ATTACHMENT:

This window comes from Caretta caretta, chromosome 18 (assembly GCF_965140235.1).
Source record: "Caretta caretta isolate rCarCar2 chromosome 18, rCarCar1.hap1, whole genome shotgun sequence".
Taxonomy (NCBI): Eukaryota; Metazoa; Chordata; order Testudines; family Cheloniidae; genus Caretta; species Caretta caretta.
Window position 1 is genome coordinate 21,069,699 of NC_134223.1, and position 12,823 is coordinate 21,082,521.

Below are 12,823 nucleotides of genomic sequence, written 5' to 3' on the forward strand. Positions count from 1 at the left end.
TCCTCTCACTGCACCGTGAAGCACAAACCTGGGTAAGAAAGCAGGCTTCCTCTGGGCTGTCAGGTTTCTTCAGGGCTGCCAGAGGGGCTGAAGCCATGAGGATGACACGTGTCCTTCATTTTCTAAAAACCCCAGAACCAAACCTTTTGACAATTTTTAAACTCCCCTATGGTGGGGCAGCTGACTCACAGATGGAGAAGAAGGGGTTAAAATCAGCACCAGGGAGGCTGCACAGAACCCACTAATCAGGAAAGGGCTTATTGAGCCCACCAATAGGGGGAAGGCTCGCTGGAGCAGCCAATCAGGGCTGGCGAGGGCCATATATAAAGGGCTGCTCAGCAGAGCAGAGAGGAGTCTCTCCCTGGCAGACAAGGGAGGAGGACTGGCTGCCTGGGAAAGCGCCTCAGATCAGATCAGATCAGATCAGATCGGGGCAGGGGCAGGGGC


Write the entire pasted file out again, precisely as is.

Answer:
This window comes from Caretta caretta, chromosome 18 (assembly GCF_965140235.1).
Source record: "Caretta caretta isolate rCarCar2 chromosome 18, rCarCar1.hap1, whole genome shotgun sequence".
Taxonomy (NCBI): Eukaryota; Metazoa; Chordata; order Testudines; family Cheloniidae; genus Caretta; species Caretta caretta.
Window position 1 is genome coordinate 21,069,699 of NC_134223.1, and position 12,823 is coordinate 21,082,521.

Below are 12,823 nucleotides of genomic sequence, written 5' to 3' on the forward strand. Positions count from 1 at the left end.
TCCTCTCACTGCACCGTGAAGCACAAACCTGGGTAAGAAAGCAGGCTTCCTCTGGGCTGTCAGGTTTCTTCAGGGCTGCCAGAGGGGCTGAAGCCATGAGGATGACACGTGTCCTTCATTTTCTAAAAACCCCAGAACCAAACCTTTTGACAATTTTTAAACTCCCCTATGGTGGGGCAGCTGACTCACAGATGGAGAAGAAGGGGTTAAAATCAGCACCAGGGAGGCTGCACAGAACCCACTAATCAGGAAAGGGCTTATTGAGCCCACCAATAGGGGGAAGGCTCGCTGGAGCAGCCAATCAGGGCTGGCGAGGGCCATATATAAAGGGCTGCTCAGCAGAGCAGAGAGGAGTCTCTCCCTGGCAGACAAGGGAGGAGGACTGGCTGCCTGGGAAAGCGCCTCAGATCAGATCAGATCAGATCAGATCGGGGCAGGGGCAGGGGC